1

I am trying to write a simple queue like ArrayBlockingQueue in which the head of the queue will be removed if the queue is full while adding an element. The class should just have the below public methods

  • To get the size of the Queue
  • To get an element from the head of the queue. If no element available block.
  • To add an element at the tail of the queue

Can someone review the below code and let me know if there is a better way of doing this?

public class CircularArrayNonBlockingQueue<E> {
    private ArrayBlockingQueue<E> blockingQueue;

    public CircularArrayNonBlockingQueue(int size) {
        blockingQueue = new ArrayBlockingQueue<>(size);
    }

    public synchronized int size() {
        return blockingQueue.size();
    }

    public synchronized void add(E element) {
        if(blockingQueue.remainingCapacity() <= 0) {
            blockingQueue.poll();
        }
        blockingQueue.add(element);
    }

    public synchronized E poll() {
        return blockingQueue.poll();
    }
}

EDIT Based on the discussion in the comments I don't need to make all the methods synchronized. The updated code looks like below -

public class CircularNonBlockingQueue<E> {
    private final ArrayBlockingQueue<E> blockingQueue;

    public CircularNonBlockingQueue(int size) {
        blockingQueue = new ArrayBlockingQueue<>(size);
    }

    public int size() {
        return blockingQueue.size();
    }

    public synchronized void add(E element) {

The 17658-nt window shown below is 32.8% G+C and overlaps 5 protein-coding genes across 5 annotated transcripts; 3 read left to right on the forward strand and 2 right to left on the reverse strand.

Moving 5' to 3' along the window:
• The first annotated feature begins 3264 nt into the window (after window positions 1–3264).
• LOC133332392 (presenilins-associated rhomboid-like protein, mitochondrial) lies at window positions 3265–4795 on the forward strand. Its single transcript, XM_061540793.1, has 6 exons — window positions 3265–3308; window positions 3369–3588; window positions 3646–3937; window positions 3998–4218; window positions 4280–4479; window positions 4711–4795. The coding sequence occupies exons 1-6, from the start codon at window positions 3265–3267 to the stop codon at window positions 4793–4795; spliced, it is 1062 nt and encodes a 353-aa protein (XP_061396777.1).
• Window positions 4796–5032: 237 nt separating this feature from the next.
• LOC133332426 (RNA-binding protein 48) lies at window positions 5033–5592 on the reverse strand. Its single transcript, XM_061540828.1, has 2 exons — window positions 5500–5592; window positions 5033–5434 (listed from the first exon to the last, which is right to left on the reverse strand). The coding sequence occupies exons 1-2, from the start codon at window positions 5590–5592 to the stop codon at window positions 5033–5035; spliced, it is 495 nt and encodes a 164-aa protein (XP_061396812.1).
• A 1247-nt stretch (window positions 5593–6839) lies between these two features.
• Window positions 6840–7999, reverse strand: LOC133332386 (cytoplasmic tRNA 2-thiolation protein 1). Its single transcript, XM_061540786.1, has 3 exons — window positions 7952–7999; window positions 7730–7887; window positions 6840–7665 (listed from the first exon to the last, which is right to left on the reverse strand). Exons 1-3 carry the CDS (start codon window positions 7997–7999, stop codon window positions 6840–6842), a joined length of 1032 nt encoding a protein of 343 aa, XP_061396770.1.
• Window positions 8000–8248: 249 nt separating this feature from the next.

if(blockingQueue.remainingCapacity() <= 0) {
            blockingQueue.poll();
        }
        blockingQueue.add(element);
    }

    public E take() throws InterruptedException {
        return blockingQueue.take();
    }
}
  • Looks good to me :-) – PillHead Dec 18 '17 at 15:07
  • You might be able to optimize the synchronization, though, by using a ReadWriteLock – PillHead Dec 18 '17 at 15:10
  • @PillHead - Can you please explain this a bit more? – tuk Dec 18 '17 at 15:18
  • Take a look at the answer to this question stackoverflow.com/questions/34611106/… – PillHead Dec 18 '17 at 15:21
  • 1
    why use a blocking queue? – grape_mao Dec 18 '17 at 17:27
2

Having a thread-safe backend collection does not necessarily make a correct program. When only your add method is synchronized, the take() method may run concurrently to it, so it is possible that after your if(blockingQueue.remainingCapacity() <= 0) test within add, a concurrently running take() removes an element, so the poll() within add may remove an element unnecessarily. There is a perceivable difference to the situation where add() would complete before the take(), as the consuming thread would receive a different item. It other words, the effect would be as if add would sometimes not remove the oldest item, but the second oldest one.

On the other hand, if you use synchronized for all of your methods consistently, there is no need to have a thread-safe backend collection:

import java.util.ArrayDeque;

public class CircularBlockingQueue<E> {
    private final ArrayDeque<E> blockingQueue;
    private final int maxSize;

    public CircularBlockingQueue(int size) {